The Republican presidential race has been as bewildering and unpredictable as any in recent memory. It's nearly impossible to say with certainty what will or won't happen. However, it's not too soon to say that Jeb Bush is done. An early frontrunner, Jeb's campaign has imploded in slow motion over the last few months. He's languishing in fifth place now, sandwhiched between a younger Marco Rubio and a louder Chris Christie.
It's hard to imagine Jeb turning things around at this point. Republican primary voters just don't like him, and his entire approach to politics is ill-suited to this kind of climate. As this becomes more and more clear, Jeb faces a difficult decision: How does he want to be remembered?
As is stands, Jeb is likely to be remembered as the entitled candidate who thought he could buy his way to the White House, but instead was emasculated by a raging clown whose campaign slogan, “Make America Great Again,” doubles as his platform. Even worse, Jeb is beginning to agitate Republican establishmentarians, who believe he's responsible for clearing a path for Trump.
A recent piece written by Stephen Hayes of the right-leaning “The Weekly Standard” sums up the prevailing sentiment on the right:
“In the fight between Donald Trump and conservatism, Trump has had fewer allies than Right to Rise, the super PAC supporting Bush's candidacy. There will be plenty of blame to go around if Trump ends up as the Republican nominee, but Right to Rise will have earned a prominent chapter those histories: cable and network television gave Trump endless hours of free publicity; influential conservative voices explained away his liberalism, excused his excesses, and legitimized his crazy; and Right to Rise, like an all-pro right guard, helped clear a path for Trump by blocking several of his would-be tacklers, in particular Marco Rubio. This was no accident. It was the plan.”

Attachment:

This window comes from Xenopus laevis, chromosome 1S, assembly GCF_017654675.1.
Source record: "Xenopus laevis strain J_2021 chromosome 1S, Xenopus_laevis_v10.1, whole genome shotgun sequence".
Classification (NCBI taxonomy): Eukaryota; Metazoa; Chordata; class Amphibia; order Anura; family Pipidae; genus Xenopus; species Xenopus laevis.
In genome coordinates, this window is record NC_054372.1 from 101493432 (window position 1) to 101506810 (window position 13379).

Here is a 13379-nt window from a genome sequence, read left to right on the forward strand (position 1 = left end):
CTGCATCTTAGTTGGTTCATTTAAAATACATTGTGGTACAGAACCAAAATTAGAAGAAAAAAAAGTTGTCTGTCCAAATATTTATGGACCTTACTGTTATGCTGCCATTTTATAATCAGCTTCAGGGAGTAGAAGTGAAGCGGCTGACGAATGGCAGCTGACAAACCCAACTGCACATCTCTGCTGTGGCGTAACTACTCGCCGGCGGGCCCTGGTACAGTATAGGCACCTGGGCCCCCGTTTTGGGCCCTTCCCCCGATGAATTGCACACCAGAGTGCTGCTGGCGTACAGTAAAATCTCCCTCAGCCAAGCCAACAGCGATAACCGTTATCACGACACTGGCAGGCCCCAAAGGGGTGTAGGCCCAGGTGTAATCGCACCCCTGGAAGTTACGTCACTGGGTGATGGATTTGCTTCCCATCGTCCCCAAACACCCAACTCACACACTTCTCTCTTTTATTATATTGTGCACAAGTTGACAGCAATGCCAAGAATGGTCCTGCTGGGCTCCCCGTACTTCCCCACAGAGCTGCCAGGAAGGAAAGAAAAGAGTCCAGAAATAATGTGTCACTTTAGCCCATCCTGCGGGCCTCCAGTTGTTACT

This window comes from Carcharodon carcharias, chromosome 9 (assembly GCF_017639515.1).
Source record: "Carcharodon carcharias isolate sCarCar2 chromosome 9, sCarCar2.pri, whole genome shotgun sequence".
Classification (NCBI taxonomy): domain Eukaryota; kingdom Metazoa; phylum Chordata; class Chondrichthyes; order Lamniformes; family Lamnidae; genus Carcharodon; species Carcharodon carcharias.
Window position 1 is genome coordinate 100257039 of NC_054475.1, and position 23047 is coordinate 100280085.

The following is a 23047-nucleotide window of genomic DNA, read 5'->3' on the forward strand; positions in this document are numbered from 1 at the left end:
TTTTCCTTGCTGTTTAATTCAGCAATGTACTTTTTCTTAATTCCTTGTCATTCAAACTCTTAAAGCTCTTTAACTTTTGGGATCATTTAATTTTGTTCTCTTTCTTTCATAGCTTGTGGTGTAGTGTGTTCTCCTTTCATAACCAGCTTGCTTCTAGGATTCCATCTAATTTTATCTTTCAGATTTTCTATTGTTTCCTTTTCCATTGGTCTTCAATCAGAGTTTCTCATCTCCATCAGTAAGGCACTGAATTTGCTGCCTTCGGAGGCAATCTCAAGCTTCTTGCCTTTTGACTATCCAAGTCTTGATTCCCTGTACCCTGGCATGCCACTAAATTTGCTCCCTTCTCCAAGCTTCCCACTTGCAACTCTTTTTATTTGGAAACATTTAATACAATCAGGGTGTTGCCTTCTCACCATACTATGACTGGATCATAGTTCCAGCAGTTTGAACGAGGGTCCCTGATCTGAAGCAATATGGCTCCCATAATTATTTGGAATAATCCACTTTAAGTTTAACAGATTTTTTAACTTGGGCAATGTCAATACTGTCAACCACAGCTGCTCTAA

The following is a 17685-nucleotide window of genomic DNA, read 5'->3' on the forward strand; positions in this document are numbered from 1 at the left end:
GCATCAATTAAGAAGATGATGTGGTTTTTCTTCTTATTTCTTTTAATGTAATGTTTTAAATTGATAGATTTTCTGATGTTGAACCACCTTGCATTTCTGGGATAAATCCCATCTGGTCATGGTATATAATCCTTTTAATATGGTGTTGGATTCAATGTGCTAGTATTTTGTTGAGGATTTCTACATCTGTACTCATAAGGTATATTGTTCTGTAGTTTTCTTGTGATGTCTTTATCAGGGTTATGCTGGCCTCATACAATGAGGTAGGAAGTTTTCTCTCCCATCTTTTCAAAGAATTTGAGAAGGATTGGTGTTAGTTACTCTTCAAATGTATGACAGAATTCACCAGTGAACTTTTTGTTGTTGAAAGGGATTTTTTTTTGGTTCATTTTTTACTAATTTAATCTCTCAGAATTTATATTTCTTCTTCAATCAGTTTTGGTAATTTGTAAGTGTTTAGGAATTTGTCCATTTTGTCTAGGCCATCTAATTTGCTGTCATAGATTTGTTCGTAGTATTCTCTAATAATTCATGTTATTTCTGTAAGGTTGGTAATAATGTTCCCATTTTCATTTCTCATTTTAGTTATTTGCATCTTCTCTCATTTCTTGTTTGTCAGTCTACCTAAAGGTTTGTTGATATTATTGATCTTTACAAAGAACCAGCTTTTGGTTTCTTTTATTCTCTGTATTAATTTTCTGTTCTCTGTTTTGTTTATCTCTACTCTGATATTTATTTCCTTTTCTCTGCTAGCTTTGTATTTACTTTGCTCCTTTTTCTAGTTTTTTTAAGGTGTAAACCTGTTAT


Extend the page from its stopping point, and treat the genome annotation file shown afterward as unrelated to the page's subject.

Such is the unenviable position Jeb now finds himself in: His only way to the nomination is via the establishment lane, and that means he has to attack the other “mainstream” candidates whose path also requires them to win over the establishment. Jeb tried to neutralize Trump, to defang him if you like, but that didn't work. The “low-energy” label, I'm sorry to say, fits, and Trump has exploited that masterfully.
So Jeb's team has pivoted away from Trump and turned its guns on Rubio, and to a lesser degree, Christie and Kasich. “If other campaigns wish that we're going to uncork money on Donald Trump, they'll be disappointed,” said Mike Murphy, the strategist behind Right to Rise. “Trump is, frankly, other people's problems.” Murphy added in a separate interview that he'd “love a two-way race with Trump at the end.”
For Republicans who know Trump or Cruz can't win a general election, this is a nightmare. Jeb is an objectively terrible candidate, but he has a lot of money behind him, and so he can influence the race despite having no chance to win it. For example, Right to Rise hasn't helped Bush, but it appears to have stalled Rubio's campaign in Iowa and New Hampshire. Hayes writes:
“On December 7, the pro-Bush super PAC launched its all-out offensive on Rubio, the first of what would become a $20 million assault on the Florida senator that ran nationally on Fox News and extensively in Iowa, New Hampshire and South Carolina. The first ad...asked voters to imagine Rubio in the Oval Office. Rubio 'skipped crucial national security hearings and votes just to campaign,' the narrator says. That ad was followed by another...that also hit Rubio for missing votes and a third...which alleged that Rubio was missing votes even before he decided to run for president.”
Again, these ads haven't destroyed Rubio, but they've undercut his momentum in early primary states. The conventional wisdom on the Right is that Rubio is the only establishment candidate capable of uniting the party against a Trump or a Cruz. If a circular firing squad led by Jeb's super PAC ends up fragmenting the party in such a way that Trump and Cruz are the only candidates left standing, then, as Hayes concedes, “the lasting legacy of Jeb Bush's 2016 presidential bid will be its prominent role in making Donald Trump the nominee and contributing to the crisis of conservatism that will follow.”